That’s tough! Field work is the most fun but completing a project and publishing the results are the ultimate triumph.

Karen Graham, Biologist, Grizzly Bear Program

How did you get into STEM?

I knew when I was a little girl—as soon as I could think about it. I was not encouraged to become a biologist, I have to say, but that was all I could imagine doing so I stuck with it.

The natural world just grabbed me! I liked animals. I liked being outside. I was interested in learning about how it all worked. When I was really young, maybe six or seven, I’d get up early and watch the birds feeding on the lawn. I loved to watch and try to figure out which one was the “boss” bird.

In high school I had good marks in biology, chemistry and math. At university I went into general biology and it was hard! I struggled. It was a bit of a slap in the face because in high school it was easy to get good marks. But I loved working outside and I knew I wanted to do ecology.

Through luck and being a good worker, I landed my first real biology job. I monitored pest populations in an apple orchard and let farmers know the optimal time to spray to reduce the amount of pesticides used.

This job happened to be close to the Long Point Bird Observatory in southern Ontario. I popped in there a couple times. They would train you to catch and band birds. I got to handle these birds in my hands and I thought, “This is incredible.  I have to do this.”

So I was banding owls at night and working during the day in the apple orchards. I ended up working for three years at the Bird Observatory.  While there, I applied for a song bird survey job in Hinton, Alberta. Because I was coming from the Bird Observatory, they figured I was this awesome birder. I had to do some serious bird song cramming sessions where I spent a couple months just learning my bird songs better.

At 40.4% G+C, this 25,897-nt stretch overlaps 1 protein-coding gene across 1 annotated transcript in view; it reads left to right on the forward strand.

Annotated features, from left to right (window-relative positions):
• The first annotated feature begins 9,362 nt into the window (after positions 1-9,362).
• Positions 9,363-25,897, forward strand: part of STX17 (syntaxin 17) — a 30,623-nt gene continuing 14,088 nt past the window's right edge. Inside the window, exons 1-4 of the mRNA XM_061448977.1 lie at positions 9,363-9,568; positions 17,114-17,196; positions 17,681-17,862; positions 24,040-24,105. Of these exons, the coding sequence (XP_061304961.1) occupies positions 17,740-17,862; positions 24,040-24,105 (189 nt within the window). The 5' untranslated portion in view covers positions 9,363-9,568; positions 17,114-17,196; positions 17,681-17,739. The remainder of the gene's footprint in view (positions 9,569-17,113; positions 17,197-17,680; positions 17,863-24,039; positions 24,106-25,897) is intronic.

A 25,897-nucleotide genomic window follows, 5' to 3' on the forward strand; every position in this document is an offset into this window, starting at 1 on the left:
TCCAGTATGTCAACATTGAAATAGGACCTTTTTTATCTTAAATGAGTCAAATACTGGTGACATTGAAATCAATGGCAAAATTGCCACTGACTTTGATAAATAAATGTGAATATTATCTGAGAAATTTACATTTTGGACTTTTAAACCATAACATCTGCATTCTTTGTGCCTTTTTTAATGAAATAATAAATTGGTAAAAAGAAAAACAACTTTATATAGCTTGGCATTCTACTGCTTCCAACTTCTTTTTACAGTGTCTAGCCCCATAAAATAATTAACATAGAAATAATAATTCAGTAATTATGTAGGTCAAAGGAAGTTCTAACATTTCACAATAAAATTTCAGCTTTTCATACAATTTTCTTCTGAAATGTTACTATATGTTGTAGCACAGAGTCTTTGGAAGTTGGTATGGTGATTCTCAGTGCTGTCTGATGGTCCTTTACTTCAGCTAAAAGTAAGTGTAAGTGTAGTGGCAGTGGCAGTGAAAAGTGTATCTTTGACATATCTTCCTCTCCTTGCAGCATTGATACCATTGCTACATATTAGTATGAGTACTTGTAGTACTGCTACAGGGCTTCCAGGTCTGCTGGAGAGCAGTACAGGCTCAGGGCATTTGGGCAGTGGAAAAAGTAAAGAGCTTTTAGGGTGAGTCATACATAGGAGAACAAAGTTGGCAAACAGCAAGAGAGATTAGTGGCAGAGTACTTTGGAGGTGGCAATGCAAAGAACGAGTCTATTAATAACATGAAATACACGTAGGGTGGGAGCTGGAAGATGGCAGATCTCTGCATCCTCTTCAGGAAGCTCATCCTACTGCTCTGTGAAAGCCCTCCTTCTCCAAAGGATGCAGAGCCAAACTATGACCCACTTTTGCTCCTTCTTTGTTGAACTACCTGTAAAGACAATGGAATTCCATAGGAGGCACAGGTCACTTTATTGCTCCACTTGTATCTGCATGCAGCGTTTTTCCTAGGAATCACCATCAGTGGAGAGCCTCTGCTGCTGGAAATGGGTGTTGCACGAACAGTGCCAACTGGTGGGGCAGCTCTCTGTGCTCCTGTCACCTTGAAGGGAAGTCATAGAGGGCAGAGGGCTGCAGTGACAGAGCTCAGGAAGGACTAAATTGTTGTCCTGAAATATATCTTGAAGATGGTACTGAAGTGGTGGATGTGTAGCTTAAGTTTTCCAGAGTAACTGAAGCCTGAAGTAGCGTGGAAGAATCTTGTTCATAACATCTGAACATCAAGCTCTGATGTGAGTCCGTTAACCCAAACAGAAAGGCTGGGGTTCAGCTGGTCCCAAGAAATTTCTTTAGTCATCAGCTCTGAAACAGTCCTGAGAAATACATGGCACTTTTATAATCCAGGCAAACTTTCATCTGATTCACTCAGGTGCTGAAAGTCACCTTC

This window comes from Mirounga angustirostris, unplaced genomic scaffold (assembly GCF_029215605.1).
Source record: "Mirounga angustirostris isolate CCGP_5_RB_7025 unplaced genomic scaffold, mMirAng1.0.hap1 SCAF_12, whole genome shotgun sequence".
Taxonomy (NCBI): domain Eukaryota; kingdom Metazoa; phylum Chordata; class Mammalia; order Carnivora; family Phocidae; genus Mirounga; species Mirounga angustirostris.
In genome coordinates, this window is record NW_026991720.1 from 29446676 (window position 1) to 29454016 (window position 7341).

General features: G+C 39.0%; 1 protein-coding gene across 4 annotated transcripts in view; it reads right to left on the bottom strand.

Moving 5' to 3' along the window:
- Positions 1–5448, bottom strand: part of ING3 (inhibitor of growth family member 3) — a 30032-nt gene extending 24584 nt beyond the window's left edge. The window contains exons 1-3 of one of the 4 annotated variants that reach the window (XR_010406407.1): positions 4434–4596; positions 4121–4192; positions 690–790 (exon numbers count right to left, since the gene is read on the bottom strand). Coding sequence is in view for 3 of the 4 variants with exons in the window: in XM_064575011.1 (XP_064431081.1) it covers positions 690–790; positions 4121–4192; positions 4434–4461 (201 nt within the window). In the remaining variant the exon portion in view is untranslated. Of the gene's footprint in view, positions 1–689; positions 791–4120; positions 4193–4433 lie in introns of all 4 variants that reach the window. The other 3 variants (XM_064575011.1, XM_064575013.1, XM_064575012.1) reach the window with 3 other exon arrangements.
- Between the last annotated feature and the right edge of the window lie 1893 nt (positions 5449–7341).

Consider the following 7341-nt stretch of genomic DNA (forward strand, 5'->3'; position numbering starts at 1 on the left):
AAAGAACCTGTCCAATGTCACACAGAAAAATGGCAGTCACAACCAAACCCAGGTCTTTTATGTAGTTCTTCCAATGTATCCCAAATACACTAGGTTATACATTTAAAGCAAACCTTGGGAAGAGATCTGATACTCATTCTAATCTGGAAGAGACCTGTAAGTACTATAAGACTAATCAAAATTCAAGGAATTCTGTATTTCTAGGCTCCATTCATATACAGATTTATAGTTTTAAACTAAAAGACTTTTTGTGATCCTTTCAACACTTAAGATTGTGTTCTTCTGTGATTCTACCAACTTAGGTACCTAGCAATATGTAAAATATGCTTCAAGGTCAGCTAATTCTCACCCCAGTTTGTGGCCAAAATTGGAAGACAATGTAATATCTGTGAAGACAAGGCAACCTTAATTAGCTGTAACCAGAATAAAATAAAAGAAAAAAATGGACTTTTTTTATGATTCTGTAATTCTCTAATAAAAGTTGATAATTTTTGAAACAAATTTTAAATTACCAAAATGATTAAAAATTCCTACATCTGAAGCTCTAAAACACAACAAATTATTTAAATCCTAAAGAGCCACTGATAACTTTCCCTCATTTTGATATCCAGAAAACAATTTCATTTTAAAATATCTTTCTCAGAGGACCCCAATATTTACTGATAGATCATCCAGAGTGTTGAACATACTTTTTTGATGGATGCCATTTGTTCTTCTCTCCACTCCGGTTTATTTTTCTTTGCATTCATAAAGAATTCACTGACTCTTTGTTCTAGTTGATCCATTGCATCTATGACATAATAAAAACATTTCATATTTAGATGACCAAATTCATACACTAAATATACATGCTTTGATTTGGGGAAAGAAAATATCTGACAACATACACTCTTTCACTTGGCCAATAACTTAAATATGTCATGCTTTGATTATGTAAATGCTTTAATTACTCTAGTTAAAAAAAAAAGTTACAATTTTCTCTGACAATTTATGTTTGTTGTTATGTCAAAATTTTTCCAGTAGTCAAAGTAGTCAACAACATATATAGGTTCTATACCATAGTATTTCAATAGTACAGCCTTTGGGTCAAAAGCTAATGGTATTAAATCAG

How did you start with fRI Research?

At the time they were putting together this thing called the Model Forest [this would eventually become fRI Research]. I was asked if I was interested in doing a Master’s degree. I said yes, but I wanted to do something on amphibians. There happened to be money for a salamander project. So I did my Master’s on long-toed salamanders around Hinton Alberta.

There’s so much we don’t know about them and amphibians are in trouble. We often don’t know why. I really think more work needs to be done on amphibian conservation. At the start of my Master’s, there were only anecdotal sightings of salamanders around Hinton. They’re easy to overlook.  It turned out there were hundreds in the area.  After my Master’s I was lucky to get work that involved fun things like small mammal work, caribou tracking, goat surveys, bird surveys, and general wildlife surveys—a bunch of stuff. Eventually I was hired on to help with the grizzly bear recovery plan in 2003 and then hired to help with the fRI Grizzly Bear Program.

What advice do you have to up-and-coming biologists?

Work hard and be reasonable. In fieldwork, you’re working with the same people day in and day out. If you’re not fun, then you’re not going to be asked back. You need to find that line between being fun and still have integrity.

I would recommend  a biology career to anyone who feels like they want to be outside and wants to make a difference. It’s a great career.

Don’t sweat it if you didn’t take every course in school. You can learn things as you go. If you’re the kind of person who would take your day off to sit in a meadow and learn flowers, then you’re probably going to be a great field biologist.